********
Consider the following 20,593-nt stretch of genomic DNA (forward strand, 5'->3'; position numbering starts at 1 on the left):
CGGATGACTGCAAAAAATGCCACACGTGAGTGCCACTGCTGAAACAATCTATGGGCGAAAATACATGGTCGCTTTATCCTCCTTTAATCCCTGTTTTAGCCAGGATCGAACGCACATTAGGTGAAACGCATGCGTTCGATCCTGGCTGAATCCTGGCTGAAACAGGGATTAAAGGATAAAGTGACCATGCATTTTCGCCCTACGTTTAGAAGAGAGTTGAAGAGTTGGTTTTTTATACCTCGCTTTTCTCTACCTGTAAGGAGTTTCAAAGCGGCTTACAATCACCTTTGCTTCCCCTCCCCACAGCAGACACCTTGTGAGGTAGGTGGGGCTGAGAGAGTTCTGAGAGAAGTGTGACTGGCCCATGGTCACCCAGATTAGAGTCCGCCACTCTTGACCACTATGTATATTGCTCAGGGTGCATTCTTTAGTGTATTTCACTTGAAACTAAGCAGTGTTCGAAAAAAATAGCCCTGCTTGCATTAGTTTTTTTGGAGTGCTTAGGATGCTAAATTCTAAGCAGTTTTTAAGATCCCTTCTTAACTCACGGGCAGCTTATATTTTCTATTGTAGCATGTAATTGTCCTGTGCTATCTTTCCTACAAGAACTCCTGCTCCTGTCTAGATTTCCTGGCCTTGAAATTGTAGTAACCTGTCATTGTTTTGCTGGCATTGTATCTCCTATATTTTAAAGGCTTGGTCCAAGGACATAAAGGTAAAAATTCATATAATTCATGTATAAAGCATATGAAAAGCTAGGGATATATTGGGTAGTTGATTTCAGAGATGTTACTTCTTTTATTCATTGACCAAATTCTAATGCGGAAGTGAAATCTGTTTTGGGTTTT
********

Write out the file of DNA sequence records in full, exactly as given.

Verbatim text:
Consider the following 20,593-nt stretch of genomic DNA (forward strand, 5'->3'; position numbering starts at 1 on the left):
CGGATGACTGCAAAAAATGCCACACGTGAGTGCCACTGCTGAAACAATCTATGGGCGAAAATACATGGTCGCTTTATCCTCCTTTAATCCCTGTTTTAGCCAGGATCGAACGCACATTAGGTGAAACGCATGCGTTCGATCCTGGCTGAATCCTGGCTGAAACAGGGATTAAAGGATAAAGTGACCATGCATTTTCGCCCTACGTTTAGAAGAGAGTTGAAGAGTTGGTTTTTTATACCTCGCTTTTCTCTACCTGTAAGGAGTTTCAAAGCGGCTTACAATCACCTTTGCTTCCCCTCCCCACAGCAGACACCTTGTGAGGTAGGTGGGGCTGAGAGAGTTCTGAGAGAAGTGTGACTGGCCCATGGTCACCCAGATTAGAGTCCGCCACTCTTGACCACTATGTATATTGCTCAGGGTGCATTCTTTAGTGTATTTCACTTGAAACTAAGCAGTGTTCGAAAAAAATAGCCCTGCTTGCATTAGTTTTTTTGGAGTGCTTAGGATGCTAAATTCTAAGCAGTTTTTAAGATCCCTTCTTAACTCACGGGCAGCTTATATTTTCTATTGTAGCATGTAATTGTCCTGTGCTATCTTTCCTACAAGAACTCCTGCTCCTGTCTAGATTTCCTGGCCTTGAAATTGTAGTAACCTGTCATTGTTTTGCTGGCATTGTATCTCCTATATTTTAAAGGCTTGGTCCAAGGACATAAAGGTAAAAATTCATATAATTCATGTATAAAGCATATGAAAAGCTAGGGATATATTGGGTAGTTGATTTCAGAGATGTTACTTCTTTTATTCATTGACCAAATTCTAATGCGGAAGTGAAATCTGTTTTGGGTTTT